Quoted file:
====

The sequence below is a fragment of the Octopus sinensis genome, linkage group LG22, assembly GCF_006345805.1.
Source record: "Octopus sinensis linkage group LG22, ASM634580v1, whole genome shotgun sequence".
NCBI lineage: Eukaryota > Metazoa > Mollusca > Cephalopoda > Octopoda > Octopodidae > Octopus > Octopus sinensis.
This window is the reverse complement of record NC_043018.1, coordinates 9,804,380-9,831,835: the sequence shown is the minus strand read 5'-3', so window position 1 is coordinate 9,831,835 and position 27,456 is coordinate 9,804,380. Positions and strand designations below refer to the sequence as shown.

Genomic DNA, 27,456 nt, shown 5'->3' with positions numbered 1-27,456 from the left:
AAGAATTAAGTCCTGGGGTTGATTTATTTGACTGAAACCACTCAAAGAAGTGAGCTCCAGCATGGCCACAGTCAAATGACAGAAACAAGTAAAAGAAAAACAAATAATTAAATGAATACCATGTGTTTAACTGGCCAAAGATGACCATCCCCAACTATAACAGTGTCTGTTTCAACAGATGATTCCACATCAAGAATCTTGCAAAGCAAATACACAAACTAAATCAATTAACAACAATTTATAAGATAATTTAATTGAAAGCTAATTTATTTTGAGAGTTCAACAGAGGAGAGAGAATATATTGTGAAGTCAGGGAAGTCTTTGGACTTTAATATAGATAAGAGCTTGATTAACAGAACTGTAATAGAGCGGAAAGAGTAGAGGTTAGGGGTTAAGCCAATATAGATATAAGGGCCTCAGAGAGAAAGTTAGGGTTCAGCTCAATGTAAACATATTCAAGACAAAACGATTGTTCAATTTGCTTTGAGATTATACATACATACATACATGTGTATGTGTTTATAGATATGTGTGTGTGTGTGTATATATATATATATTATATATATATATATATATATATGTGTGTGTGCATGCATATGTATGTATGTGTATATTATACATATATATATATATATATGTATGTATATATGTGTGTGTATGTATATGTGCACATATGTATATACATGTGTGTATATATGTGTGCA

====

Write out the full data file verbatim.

The sequence below is a fragment of the Octopus sinensis genome, linkage group LG22, assembly GCF_006345805.1.
Source record: "Octopus sinensis linkage group LG22, ASM634580v1, whole genome shotgun sequence".
NCBI lineage: Eukaryota > Metazoa > Mollusca > Cephalopoda > Octopoda > Octopodidae > Octopus > Octopus sinensis.
This window is the reverse complement of record NC_043018.1, coordinates 9,804,380-9,831,835: the sequence shown is the minus strand read 5'-3', so window position 1 is coordinate 9,831,835 and position 27,456 is coordinate 9,804,380. Positions and strand designations below refer to the sequence as shown.

Genomic DNA, 27,456 nt, shown 5'->3' with positions numbered 1-27,456 from the left:
AAGAATTAAGTCCTGGGGTTGATTTATTTGACTGAAACCACTCAAAGAAGTGAGCTCCAGCATGGCCACAGTCAAATGACAGAAACAAGTAAAAGAAAAACAAATAATTAAATGAATACCATGTGTTTAACTGGCCAAAGATGACCATCCCCAACTATAACAGTGTCTGTTTCAACAGATGATTCCACATCAAGAATCTTGCAAAGCAAATACACAAACTAAATCAATTAACAACAATTTATAAGATAATTTAATTGAAAGCTAATTTATTTTGAGAGTTCAACAGAGGAGAGAGAATATATTGTGAAGTCAGGGAAGTCTTTGGACTTTAATATAGATAAGAGCTTGATTAACAGAACTGTAATAGAGCGGAAAGAGTAGAGGTTAGGGGTTAAGCCAATATAGATATAAGGGCCTCAGAGAGAAAGTTAGGGTTCAGCTCAATGTAAACATATTCAAGACAAAACGATTGTTCAATTTGCTTTGAGATTATACATACATACATACATGTGTATGTGTTTATAGATATGTGTGTGTGTGTGTATATATATATATATTATATATATATATATATATATATGTGTGTGTGCATGCATATGTATGTATGTGTATATTATACATATATATATATATATATGTATGTATATATGTGTGTGTATGTATATGTGCACATATGTATATACATGTGTGTATATATGTGTGCA